through education is an effective way to ensure that as students progress in their careers, they are capable of making accurate interpretations. Additional statistical training cannot replace the value of consulting statisticians.1 As trainees and scientists, we have limited resources and time to thoroughly understand statistical concepts. Including a statistician as part of the research team can help mitigate any statistical errors by providing novel perspectives and guidance, especially in the study design. Faculty and students should consult the available resources at their institutions to enable collaborations with statistics experts. Institutions should also encourage and facilitate interdisciplinary collaborations or provide appropriate assistance to improve their research output.

seek collaborations with their statistics departments to change the current scientific literature landscape. References 1. Weissgerber TL, Garovic VD, Milin-Lazovic JS, Winham SJ, Obradovic Z, Trzeciakowski JP, et al. Reinventing Biostatistics Education for Basic Scientists. PLoS Biol. 2016;14:e1002430. 2. Tong C. Statistical Inference Enables Bad Science; Statistical Thinking Enables Good Science. Am Stat. 2019;73:246–61. 3. Steel EA, Liermann M, Guttorp P. Beyond Calculations: A Course in Statistical Thinking. Am Stat. 2019;73:392–401. 4. Sackett DL. Bias in analytic research. J Chronic Dis. 1979;32:51–63. 5. Amrhein V, Greenland S, McShane B. Scientists rise up against statistical significance. Nature. 2019;567:305–7.

Although statistics is widely used in the sciences, there persists an underappreciation and continued misuse of statistical analyses. This has severe consequences for the scientific community as incorrect interpretations of the data can hinder scientific progress and potential applications. Research trainees, scientists, and institutions have an obligation to upgrade their statistical training and to IMS MAGAZINE FALL 2022 LABORATORY METHODS | 27


IMS Faculty Highlights Promoted to FULL MEMBER


New IMS Member

Dr. Kathryn Howe

Dr. Clement Zai

Dr. Matthew Sloan

Dr. Howe is a Vascular Surgeon-Scientist at the UHN and TGHRI. She is an Assistant Professor in the Department of Surgery. Her laboratory is focused on endothelial communication within vulnerable carotid plaques to find new targets to prevent stroke.

Dr. Zai completed his PhD in schizophrenia genetics and pharmacogenetics, and his MPH in Epidemiology. His research interests include genomics and pharmacogenomics in psychiatric disorders, suicidal ideation, and behaviours.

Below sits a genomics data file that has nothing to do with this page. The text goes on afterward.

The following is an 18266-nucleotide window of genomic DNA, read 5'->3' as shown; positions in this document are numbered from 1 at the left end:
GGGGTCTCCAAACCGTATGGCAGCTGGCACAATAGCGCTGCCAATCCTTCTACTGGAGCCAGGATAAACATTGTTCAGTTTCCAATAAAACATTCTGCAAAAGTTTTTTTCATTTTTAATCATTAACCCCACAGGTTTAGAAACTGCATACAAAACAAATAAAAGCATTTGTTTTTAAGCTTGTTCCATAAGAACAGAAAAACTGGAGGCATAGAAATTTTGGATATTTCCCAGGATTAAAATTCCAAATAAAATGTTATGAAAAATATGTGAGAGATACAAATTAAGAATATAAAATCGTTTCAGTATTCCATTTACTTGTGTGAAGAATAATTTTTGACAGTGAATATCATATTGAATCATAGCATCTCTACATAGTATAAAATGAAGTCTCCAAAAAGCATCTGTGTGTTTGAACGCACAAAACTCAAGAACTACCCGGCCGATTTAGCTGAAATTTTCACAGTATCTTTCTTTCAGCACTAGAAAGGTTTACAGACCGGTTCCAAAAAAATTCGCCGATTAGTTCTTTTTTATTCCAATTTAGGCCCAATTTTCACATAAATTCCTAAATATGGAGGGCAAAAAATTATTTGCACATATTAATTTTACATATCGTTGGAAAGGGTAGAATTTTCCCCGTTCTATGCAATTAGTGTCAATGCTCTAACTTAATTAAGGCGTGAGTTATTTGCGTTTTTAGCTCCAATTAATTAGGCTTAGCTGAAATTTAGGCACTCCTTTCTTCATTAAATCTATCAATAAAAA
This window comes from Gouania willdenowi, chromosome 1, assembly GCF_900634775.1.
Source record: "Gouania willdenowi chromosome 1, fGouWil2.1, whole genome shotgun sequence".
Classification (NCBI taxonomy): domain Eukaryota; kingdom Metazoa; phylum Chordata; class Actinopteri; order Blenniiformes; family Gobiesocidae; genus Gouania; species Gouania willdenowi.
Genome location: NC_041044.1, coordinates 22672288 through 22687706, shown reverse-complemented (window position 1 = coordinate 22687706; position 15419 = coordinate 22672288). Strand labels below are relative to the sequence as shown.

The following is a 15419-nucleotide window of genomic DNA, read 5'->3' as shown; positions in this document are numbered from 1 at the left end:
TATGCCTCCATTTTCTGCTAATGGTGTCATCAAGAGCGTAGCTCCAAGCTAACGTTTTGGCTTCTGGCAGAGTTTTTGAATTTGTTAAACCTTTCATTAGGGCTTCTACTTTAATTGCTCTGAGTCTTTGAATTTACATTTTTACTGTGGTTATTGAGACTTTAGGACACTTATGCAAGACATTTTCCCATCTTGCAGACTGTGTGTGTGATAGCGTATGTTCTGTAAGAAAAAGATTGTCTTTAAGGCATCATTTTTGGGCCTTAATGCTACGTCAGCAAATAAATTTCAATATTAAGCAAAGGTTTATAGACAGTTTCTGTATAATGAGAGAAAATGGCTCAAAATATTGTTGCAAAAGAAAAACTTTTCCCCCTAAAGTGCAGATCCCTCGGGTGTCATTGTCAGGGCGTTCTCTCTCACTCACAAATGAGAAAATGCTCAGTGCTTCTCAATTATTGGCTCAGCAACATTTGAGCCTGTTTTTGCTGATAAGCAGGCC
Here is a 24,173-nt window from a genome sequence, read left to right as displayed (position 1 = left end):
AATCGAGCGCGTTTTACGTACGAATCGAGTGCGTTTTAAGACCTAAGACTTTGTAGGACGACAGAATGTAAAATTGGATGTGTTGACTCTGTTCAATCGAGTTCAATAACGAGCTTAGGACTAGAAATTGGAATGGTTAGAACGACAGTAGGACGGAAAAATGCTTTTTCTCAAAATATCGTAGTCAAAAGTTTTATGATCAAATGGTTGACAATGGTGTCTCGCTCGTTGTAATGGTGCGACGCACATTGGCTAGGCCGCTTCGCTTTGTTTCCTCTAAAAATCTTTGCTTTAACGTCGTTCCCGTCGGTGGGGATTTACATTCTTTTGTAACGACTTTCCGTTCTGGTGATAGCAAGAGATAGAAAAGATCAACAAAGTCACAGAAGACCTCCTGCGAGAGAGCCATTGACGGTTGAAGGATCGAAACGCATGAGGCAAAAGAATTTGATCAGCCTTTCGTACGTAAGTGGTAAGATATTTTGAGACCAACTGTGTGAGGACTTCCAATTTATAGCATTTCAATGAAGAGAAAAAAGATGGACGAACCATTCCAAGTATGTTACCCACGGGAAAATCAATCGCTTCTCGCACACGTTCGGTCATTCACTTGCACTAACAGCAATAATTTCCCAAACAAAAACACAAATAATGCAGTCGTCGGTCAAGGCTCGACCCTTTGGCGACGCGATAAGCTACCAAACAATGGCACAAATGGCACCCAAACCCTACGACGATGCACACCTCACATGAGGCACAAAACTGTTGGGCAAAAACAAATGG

Dr. Sloan specializes in the treatment of substance use disorders and their psychiatric comorbidities. His research is in developing new treatments for substance use disorders & exploring determinants of psychopharmacological response to drugs.

Dr. Yaping Jin

Dr. Nadia Minian

Dr. Furqan Shaikh

Dr. Jin is a full member of the School of Graduate Studies, IMS. Her research interests include evaluation of vision health policy, access to healthcare, health services delivery, health insurance, and epidemiology of eye diseases.

Dr. Minian’s research focuses on increasing the accessibility, efficiency, and effectiveness of interventions, with particular focus on smoking cessation. She is dedicated to promoting health equity by working with communities, researchers, and policy makers.

Dr. Shaikh is a pediatric oncologist at SickKids, with a research interest in the management of children with rare solid tumors (germ cell tumors, retinoblastoma, liver tumors), and the Chair of the Germ Cell Tumor Committee at the Children’s Oncology Group.

Dr. Andrew Lim Dr. Lim is a neurologist at Sunnybrook and an associate professor of medicine at UofT. His lab,, is dedicated to unraveling the biological links between sleep and circadian rhythms and neurological diseases in older adults. 28 | IMS MAGAZINE FALL 2022 LABORATORY METHODS

Graphic design by Amy Assabgui


Dr. Araba Chintoh

Dr. Rajat Kumar

Dr. Roopan Gill

Dr. Chintoh applies an interdisciplinary lens to improve outcomes in treatment resistant schizophrenia. A psychiatrist and former elite national athlete, she also provides technical, scientific, and clinical expertise to international sporting organizations.

Dr. Kumar is a Clinician Investigator in the Allogeneic Blood and Marrow Transplant (BMT) program with research interest in clinical outcomes of BMT. His primary focus is on frailty, aplastic anemia, and sickle cell disease.

Dr. Gill is a Clinician Investigator, Assistant Professor with the Department of Obstetrics and Gynecology. Her research interests intersect digital health, sexual and reproductive health, and global women’s health.

Dr. Justyna Bartoszko

Dr. Julia Upton

Dr. Jenny Lau

Dr. Bartoszko’s clinical area of focus is cardiovascular anesthesia, with research in blood management, treatment of coagulopathy in perioperative settings, and the association of preoperative risk factors/ anesthesia interventions with outcomes.

Dr. Upton’s clinical and research interests are food allergy treatments including desensitization therapies, allergy diagnostics, and advancing the recognition and treatment of immunodeficiencies.